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// All Are Punished. / - casual synchronicity
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aaangyl
aaangyl
YES WE CAN HAS!
Fri, Feb. 1st, 2008 06:35 pm
// All Are Punished. /

Baz Luhrmann's Romeo + Juliet has been, for YEARS now, the item in his Red Curtain Trilogy I have least liked or understood. I love Baz, and I understand the majority of why he does just about everything he does...except this movie. I guess when I first saw it, I was too old for the youthful idealism, too young for the snarky cynicism, and just generally confused about a lot of Baz's stylistic decisions.

Well, I put it in today, and it made PERFECT SENSE. I realized what he was doing with a lot of the stuff I hadn't understood, and I found myself feeling both the youthful and cynical roles very deeply and with great involvement. Baz was around my age when he started making this (35 for starting Moulin Rouge!, the next one), and I think both that and having watched the DVD of his La Boheme repeatedly and with a critical eye came together to give me a wiiiiide-angle perspective I'm not used to seeing through.

There's something kinda weird about the notion of having to wait until you're 31 to *really get* Romeo + Juliet, especially given how when you're 15 it *seems* like you clearly understand it all much better than any adult ever could. I'm wondering now what I'd think if I went back to the text.

Also, loosely releated: I'm VERY VERY EXCITED about "Australia", Baz's long-awaited next movie. As he himself pointed out, Moulin Rouge, started at 35, was basically his last shot at doing something with the last of his youthful energy and values before he cast them off at his power peak and started moving down the tail path. This will be his first picture as a "full adult," both culturally and more importantly in his own mind, and I can't wait to see what he comes up with.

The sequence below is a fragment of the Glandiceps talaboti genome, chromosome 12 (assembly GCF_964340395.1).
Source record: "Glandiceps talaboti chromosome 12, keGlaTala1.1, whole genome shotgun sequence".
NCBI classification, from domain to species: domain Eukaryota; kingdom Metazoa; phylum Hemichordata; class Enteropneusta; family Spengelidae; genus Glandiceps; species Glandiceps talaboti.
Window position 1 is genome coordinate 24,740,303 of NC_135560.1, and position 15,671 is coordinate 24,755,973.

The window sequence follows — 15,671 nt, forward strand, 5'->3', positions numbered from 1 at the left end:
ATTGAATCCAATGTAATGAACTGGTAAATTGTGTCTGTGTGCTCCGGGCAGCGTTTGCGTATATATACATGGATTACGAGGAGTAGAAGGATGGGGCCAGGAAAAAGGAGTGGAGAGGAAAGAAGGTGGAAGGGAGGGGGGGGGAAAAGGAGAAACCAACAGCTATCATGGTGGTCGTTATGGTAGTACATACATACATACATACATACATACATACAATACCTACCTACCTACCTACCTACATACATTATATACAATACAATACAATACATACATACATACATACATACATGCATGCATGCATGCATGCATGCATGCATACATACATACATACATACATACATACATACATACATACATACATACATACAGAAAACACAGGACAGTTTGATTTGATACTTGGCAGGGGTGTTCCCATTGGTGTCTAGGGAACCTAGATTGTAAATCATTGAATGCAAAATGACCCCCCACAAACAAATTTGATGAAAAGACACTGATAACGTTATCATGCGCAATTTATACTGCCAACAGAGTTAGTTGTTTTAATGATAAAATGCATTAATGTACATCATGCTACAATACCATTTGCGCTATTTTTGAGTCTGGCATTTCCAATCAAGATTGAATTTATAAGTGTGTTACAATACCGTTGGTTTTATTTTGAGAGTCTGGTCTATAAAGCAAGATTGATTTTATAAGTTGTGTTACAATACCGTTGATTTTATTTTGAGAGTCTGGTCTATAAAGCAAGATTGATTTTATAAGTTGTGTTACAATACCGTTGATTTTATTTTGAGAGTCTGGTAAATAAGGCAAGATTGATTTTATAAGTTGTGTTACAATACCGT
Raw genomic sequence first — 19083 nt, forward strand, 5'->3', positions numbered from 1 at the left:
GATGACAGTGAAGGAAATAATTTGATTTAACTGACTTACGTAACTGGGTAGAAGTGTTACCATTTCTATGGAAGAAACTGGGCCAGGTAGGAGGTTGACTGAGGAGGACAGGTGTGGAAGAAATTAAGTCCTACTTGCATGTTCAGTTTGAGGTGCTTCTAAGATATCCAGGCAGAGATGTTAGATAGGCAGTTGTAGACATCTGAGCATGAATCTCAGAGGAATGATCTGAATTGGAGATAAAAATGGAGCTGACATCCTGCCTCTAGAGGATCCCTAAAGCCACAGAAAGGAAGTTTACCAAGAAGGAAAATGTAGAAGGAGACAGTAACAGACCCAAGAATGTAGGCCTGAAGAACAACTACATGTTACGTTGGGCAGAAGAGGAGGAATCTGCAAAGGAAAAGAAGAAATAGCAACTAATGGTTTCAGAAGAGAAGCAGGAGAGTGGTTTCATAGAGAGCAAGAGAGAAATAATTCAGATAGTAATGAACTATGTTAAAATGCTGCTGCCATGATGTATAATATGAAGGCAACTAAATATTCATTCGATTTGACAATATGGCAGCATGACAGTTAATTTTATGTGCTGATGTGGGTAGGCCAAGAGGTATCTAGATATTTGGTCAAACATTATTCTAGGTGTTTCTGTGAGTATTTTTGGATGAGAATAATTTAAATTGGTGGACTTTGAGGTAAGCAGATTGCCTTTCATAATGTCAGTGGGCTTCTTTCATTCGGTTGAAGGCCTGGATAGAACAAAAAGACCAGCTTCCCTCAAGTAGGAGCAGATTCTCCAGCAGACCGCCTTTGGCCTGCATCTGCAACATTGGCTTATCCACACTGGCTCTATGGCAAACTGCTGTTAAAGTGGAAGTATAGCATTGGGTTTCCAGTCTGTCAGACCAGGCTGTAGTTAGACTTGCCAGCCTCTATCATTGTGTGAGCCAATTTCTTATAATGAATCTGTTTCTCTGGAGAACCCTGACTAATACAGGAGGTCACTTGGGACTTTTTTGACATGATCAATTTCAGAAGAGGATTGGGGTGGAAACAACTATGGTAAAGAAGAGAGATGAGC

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aaangyl
aaangyl
YES WE CAN HAS!
Sat, Feb. 2nd, 2008 04:25 am (UTC)

Well, in all 3 he's taking a basic story, then weaving in deep very basic archetypal myth to strengthen it. A lot of the choices he made in R+J that I didn't understand had to do with what had seemed to me a taking out of the star-crossed element and the wise-cynical-adult elements and basically bringing the camera down to R+J's viewpoint and world. But the thing is, that's completely intentional, because that's what's feeding the "red curtain" heightened reality, that's where all the energy and insanity in the story is coming from. Once I realized the camera was strictly in R+J's world, the little stabs-through-the-clouds wisdom they seemed to brush off revealed itself as how Baz had worked n the fated elements (why would they act so seemingly poorly there when they did so well everywhere else unless it was directed to be so?) that I'd thought were lacking. His seeming irreverence to the original is actually more of a Campbellian syncretism!


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boson
boson
Rob
Sat, Feb. 2nd, 2008 04:54 pm (UTC)

There's something kinda weird about the notion of having to wait until you're 31 to *really get* Romeo + Juliet, especially given how when you're 15 it *seems* like you clearly understand it all much better than any adult ever could. I'm wondering now what I'd think if I went back to the text.


I haven't seen this adaptation, but certainly this is precisely the effect the original was going for. I'm not even certain it's a matter of understanding something you didn't then as that this is one of those stories that, properly executed, holds up a mirror to the audience. If Romeo + Juliet was able to narrow the scope to just their POV (an interesting choice) and still preserve the mirror effect, then that sounds like a fairly skillful bit of filmcraft. You may have actually sold me on renting this sometime just on academic interest alone.

I suppose time will tell if I really have to be 60 to get King Lear.


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